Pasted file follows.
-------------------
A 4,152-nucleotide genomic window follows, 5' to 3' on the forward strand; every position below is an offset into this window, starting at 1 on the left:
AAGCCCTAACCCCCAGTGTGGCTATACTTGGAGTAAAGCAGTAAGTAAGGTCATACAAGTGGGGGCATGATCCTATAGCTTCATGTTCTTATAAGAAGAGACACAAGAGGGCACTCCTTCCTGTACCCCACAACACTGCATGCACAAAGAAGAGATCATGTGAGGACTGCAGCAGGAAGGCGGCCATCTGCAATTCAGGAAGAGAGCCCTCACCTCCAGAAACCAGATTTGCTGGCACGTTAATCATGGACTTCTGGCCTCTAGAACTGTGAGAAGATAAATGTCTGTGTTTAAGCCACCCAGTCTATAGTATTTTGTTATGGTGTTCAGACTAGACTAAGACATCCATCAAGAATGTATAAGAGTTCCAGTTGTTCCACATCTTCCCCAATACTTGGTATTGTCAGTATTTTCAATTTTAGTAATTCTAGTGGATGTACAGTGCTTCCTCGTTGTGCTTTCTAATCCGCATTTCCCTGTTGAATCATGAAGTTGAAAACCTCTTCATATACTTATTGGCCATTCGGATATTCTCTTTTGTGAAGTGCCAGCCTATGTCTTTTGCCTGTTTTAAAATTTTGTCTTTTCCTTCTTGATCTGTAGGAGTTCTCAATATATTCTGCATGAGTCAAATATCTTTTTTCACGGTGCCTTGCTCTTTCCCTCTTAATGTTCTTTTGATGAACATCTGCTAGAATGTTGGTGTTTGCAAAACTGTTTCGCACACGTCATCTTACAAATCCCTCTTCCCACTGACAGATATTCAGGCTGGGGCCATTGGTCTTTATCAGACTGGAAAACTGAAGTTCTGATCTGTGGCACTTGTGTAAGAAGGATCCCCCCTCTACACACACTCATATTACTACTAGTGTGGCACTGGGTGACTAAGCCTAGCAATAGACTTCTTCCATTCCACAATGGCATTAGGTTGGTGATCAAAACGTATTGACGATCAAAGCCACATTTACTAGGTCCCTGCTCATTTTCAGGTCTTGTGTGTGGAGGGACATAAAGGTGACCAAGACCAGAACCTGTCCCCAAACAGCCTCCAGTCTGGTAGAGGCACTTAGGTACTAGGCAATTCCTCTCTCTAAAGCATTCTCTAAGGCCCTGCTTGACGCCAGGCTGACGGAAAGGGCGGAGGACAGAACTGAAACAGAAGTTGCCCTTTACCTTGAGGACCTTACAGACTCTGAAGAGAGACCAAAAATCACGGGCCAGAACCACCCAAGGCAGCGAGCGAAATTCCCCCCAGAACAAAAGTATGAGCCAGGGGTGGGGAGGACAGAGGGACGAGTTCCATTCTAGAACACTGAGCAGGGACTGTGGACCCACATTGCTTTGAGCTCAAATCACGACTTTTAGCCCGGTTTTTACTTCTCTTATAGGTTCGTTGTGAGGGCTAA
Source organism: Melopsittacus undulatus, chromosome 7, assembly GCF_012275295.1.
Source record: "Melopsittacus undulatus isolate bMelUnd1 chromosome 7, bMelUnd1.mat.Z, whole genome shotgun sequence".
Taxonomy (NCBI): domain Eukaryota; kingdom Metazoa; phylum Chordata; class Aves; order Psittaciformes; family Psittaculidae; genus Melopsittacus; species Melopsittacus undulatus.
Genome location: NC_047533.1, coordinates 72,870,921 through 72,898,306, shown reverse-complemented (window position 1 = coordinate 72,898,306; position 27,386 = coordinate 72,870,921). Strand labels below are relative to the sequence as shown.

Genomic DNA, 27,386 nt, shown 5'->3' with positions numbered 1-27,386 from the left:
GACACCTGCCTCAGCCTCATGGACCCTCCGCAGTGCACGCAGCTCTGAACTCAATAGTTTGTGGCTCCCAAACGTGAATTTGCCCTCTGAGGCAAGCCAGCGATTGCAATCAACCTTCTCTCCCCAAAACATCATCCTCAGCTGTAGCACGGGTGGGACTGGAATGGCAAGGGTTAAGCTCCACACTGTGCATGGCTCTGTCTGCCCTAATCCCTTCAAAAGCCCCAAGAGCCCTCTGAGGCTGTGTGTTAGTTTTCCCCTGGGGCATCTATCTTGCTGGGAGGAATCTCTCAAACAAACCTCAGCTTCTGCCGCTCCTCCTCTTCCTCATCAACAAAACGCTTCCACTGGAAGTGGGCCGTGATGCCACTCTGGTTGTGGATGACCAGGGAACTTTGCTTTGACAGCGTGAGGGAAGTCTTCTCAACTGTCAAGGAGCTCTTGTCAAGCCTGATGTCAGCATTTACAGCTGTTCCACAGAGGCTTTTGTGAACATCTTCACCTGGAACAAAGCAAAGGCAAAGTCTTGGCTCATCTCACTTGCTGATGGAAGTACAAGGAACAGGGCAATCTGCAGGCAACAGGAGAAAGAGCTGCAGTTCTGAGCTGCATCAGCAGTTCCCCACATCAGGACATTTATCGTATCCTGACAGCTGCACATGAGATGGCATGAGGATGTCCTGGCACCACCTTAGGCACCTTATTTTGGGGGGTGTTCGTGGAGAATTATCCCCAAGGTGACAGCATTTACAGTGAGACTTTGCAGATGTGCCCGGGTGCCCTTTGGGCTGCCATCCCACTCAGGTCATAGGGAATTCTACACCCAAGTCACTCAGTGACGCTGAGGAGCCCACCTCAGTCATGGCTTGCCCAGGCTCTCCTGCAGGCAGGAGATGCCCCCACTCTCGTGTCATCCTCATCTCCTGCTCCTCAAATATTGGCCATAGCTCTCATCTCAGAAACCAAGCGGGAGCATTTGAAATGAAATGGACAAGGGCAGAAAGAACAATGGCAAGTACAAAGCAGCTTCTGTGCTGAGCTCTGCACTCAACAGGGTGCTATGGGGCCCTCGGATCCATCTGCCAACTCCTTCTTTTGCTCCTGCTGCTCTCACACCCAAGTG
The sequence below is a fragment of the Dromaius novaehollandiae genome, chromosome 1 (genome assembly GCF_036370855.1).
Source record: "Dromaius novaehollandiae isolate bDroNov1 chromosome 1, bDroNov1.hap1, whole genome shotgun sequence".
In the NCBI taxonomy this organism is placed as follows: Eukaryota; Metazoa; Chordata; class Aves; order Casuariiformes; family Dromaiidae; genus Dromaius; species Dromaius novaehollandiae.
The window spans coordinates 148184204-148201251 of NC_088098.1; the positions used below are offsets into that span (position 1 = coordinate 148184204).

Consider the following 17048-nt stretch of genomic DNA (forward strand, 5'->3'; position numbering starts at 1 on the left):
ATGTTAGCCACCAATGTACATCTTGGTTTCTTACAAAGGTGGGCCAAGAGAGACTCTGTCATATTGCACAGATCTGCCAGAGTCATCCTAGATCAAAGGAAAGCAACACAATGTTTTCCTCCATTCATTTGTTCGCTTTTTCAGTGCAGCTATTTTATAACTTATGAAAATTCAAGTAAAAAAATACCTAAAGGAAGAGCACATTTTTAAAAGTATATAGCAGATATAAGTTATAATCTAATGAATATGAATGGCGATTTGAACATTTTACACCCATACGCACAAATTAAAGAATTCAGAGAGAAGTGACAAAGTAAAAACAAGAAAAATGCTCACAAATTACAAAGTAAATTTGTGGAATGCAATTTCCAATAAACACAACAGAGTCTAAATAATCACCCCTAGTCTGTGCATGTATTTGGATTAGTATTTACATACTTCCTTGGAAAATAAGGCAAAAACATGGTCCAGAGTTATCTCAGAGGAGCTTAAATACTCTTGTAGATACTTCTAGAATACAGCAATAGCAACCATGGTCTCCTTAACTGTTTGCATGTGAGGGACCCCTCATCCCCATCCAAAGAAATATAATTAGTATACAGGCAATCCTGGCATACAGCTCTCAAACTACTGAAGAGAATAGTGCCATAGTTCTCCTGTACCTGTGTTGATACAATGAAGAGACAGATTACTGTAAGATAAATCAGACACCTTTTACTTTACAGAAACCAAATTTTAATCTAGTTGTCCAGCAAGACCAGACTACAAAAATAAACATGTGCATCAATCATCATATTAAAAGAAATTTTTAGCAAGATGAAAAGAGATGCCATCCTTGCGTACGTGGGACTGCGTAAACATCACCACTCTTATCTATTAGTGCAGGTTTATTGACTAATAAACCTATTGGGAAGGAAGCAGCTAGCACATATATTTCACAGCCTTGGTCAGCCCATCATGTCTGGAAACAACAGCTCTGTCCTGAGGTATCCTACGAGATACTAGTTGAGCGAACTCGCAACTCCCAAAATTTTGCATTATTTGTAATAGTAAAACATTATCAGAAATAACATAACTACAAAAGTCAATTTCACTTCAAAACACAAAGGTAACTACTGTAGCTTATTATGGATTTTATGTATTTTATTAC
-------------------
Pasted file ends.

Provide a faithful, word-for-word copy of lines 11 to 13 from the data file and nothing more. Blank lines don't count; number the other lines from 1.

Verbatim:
In the NCBI taxonomy this organism is placed as follows: Eukaryota; Metazoa; Chordata; class Aves; order Casuariiformes; family Dromaiidae; genus Dromaius; species Dromaius novaehollandiae.
The window spans coordinates 148184204-148201251 of NC_088098.1; the positions used below are offsets into that span (position 1 = coordinate 148184204).

Consider the following 17048-nt stretch of genomic DNA (forward strand, 5'->3'; position numbering starts at 1 on the left):